Special Report - The Feasibility and Effectiveness of Introducing a Time-varying Feed-in Tariff in Tasmania
On 11 December 2018, the
Treasurer required the Regulator to investigate the merit of introducing
a time-varying feed-in tariff in Tasmania and report on its findings either as
part of the Regulator's 2019 Investigation
or, separately, by 31 December 2019.
preliminary analysis in relation was presented in the 2019
Regulated Feed in Tariff Investigation Draft and Final Reports. In the Final
Report, the Regulator stated that further consultation and analysis was required
and that a separate report would be prepared before the end of 2019.
The Special Report, prepared in accordance with section 9 of the Electricity Supply
Industry Act 1995 and titled The Feasibility and Effectiveness of Introducing a Time-varying
Feed-in Tariff in Tasmania, was provided to the Treasurer on 28 November 2019.
Summary of Findings
The Regulator found
that it is likely that it would be neither feasible nor effective to introduce
a time-varying feed-in tariff in Tasmania at this time. Despite there being no
technical barrier, the Regulator considers that the introduction of
such a tariff would not be feasible for retailers and that it would not provide benefits
to customers more broadly. It is also not likely to be effective as it is not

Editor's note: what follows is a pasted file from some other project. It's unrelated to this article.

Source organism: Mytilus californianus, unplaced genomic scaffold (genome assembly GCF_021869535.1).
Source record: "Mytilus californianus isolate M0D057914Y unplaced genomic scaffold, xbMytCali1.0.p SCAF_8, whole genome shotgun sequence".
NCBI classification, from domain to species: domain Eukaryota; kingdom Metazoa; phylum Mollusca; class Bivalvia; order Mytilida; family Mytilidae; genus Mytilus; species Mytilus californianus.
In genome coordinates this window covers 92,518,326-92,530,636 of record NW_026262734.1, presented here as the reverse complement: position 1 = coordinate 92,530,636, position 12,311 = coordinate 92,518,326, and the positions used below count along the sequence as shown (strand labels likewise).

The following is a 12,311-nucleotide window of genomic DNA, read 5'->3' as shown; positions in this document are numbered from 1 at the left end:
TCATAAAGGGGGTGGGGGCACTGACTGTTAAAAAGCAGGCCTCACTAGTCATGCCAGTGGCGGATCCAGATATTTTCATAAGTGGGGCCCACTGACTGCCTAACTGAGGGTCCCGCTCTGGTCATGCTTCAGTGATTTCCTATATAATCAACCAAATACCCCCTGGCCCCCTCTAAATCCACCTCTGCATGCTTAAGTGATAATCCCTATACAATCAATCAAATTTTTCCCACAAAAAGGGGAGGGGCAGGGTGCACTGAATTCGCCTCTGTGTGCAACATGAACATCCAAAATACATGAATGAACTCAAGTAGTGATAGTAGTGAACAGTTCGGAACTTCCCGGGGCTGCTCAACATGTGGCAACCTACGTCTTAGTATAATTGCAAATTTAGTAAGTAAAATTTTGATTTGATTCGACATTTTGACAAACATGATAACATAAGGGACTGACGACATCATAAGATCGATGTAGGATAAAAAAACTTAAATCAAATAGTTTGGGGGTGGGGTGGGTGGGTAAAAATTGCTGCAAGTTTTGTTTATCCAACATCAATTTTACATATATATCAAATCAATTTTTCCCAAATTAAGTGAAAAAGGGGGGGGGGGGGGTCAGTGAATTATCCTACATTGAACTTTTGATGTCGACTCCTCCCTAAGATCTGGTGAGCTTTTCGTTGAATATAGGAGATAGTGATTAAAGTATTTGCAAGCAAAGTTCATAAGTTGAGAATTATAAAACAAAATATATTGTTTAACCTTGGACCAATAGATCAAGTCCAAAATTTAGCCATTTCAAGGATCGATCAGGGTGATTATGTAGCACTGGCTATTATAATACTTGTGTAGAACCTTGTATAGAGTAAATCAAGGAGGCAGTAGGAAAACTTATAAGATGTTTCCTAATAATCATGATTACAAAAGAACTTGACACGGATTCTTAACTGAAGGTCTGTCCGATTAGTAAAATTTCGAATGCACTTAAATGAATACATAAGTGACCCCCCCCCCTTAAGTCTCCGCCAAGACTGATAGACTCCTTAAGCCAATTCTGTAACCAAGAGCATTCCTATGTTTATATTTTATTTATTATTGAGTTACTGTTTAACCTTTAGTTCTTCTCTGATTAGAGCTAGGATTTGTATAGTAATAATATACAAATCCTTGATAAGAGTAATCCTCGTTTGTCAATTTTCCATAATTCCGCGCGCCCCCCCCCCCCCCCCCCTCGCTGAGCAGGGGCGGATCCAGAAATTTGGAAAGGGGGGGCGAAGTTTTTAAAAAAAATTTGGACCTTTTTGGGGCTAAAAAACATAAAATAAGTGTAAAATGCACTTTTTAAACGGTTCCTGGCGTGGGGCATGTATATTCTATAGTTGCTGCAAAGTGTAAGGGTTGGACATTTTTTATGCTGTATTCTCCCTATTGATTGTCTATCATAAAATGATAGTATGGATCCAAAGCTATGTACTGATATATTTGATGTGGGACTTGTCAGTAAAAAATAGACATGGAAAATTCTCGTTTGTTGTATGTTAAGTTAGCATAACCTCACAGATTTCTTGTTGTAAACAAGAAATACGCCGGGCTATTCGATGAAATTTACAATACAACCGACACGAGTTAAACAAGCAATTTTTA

evident that a time varying feed-in tariff would result in any significantly
closer alignment of export prices with the wholesale electricity prices that
retailers would otherwise have paid through the National Electricity Market.
Also, given the time of
day when most electricity is generated from distributed generation systems,
introducing a time-varying feed-in tariff was not expected to deliver benefits to the
Tasmanian network in the form of reduced or deferred capital expenditure.
Furthermore, it appeared unlikely that a time-varying feed-in tariff would promote any increase in the
rate of installation of renewable generation, as the tariff rate at peak
generation periods is unlikely to be higher than under a single rate feed-in
tariff. It was also not expected that a time-varying feed-in tariff would
encourage an increased uptake of battery installations.
The Report pointed out
that, while under current conditions, the value of wholesale energy in Tasmania
does not vary significantly over the typical day, some major changes affecting
Tasmania’s electricity supply industry may arise in the years ahead. These
include the proposed Robbins Island wind farm, the proposed Project Marinus,
some of the major Battery of the Nation initiatives under consideration and potentially major
changes in demand in Tasmania. The Report stated that there is merit in
reviewing the feasibility and effectiveness of a time-varying feed-in tariff if
major changes such as these occur.